Paula asked this question recently on FB.
A few days ago, I read the start of
a novel on Amazon (using the ‘Look Inside’ facility) as it was set in Ireland
and looked interesting. It also had 20+ good reviews. However, I decided not to
buy it. Why? Because there was too much narrative, description, and backstory
in the first few pages. Following this, I posed the question on FB and received
about 30 replies giving different reasons why people didn’t buy a book
after reading the Amazon excerpt. Here's a summary of the comments:
Inevitably quite a few people
mentioned bad grammar or poor editing, or more generally ‘bad writing’. Linked
to this, ‘style’ could be a deal breaker. Obviously this is subjective, as not
every writer’s style will appeal to every reader, but some commenters felt it
was important that the style, rhythm, or quality of writing appealed to them.
One person referred to this as the ‘character’s voice’.
Another major off-putting
factor was too much description in the first few pages - phrases used were ‘superfluous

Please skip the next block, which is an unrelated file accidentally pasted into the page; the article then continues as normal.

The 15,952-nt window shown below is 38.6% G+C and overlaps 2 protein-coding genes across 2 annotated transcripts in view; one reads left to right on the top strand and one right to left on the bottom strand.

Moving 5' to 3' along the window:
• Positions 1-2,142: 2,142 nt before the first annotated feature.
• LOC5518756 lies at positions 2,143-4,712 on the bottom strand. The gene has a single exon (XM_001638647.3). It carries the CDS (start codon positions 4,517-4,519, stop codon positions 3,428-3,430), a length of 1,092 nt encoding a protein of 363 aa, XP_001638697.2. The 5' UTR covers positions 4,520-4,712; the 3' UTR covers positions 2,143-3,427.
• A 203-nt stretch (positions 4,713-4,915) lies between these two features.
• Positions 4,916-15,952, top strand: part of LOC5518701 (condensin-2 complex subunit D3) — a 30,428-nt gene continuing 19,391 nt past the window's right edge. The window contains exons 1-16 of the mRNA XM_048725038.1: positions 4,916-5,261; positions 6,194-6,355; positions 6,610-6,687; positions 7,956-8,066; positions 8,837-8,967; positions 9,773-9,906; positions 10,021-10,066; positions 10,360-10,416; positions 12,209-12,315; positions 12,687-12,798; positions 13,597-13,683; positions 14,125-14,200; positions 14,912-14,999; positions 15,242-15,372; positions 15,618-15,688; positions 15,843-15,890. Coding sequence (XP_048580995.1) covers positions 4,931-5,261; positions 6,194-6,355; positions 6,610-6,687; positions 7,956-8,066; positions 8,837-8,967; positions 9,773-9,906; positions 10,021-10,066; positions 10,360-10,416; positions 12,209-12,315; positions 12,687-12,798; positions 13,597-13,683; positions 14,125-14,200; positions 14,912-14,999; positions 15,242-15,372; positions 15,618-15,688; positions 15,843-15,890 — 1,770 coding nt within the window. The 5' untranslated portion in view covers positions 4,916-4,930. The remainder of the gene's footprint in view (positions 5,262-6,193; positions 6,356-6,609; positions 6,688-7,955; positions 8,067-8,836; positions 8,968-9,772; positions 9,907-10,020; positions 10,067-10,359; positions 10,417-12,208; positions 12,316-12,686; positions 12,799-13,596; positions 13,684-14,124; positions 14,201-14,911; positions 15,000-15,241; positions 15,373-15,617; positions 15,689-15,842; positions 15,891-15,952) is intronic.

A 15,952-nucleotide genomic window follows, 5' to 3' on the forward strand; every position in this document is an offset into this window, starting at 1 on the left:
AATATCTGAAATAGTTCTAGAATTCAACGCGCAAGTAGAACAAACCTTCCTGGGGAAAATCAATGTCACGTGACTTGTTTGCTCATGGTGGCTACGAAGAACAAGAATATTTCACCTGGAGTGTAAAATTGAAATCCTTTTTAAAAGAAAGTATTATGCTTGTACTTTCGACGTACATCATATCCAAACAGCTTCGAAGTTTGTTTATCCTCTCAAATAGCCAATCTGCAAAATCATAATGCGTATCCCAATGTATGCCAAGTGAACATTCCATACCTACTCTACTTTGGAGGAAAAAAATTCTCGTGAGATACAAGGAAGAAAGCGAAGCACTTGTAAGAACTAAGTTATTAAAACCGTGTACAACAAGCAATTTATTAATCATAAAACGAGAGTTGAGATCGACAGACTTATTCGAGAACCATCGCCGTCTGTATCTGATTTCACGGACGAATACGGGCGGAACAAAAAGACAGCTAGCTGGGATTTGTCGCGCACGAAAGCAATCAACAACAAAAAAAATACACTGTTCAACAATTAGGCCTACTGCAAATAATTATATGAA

description’, ‘overabundance of exposition’, or ‘painfully describing every
detail’. Info dumps and blatant factual research were also disliked, as was
‘all telling’ and too much backstory at the beginning of the story. However,
one commenter said: “sometimes the author doesn’t give enough back story and
you’re lost from the get go.”
Readers didn’t like
slow-paced stories that failed to make much progression in the first few pages.
The need to be ‘grabbed’ was important.
In some cases, dialogue could
be the make or break factor. One person commented on ‘discussions about
nothing,’ while another disliked ‘too much dialog where the things the characters
say gives you no insight into their personalities’. Both of these could be
summed up as ‘waffling’.
Point of View switches came
in for some criticism. Several disliked too many switches of POV, referred to
as ‘bouncing’ or ‘ping-pong’ switches (even though, as one person pointed out, Nora Roberts does this all
Other commenters were put off
by: violence for the sake of violence, too many unpronounceable names,
unlikeable characters, two-dimensional characters, too many characters introduced too quickly, too many adverbs, and four
letter words. A couple of people also disliked stories written in first person
So there you have it. Now you
know what to include (or rather what not to include!) in your first few pages.
The ‘Look Inside’ facility is the one that seems to be universally used, and it
is this, and not the cover or blurb, that will persuade your readers to buy
your book - or not!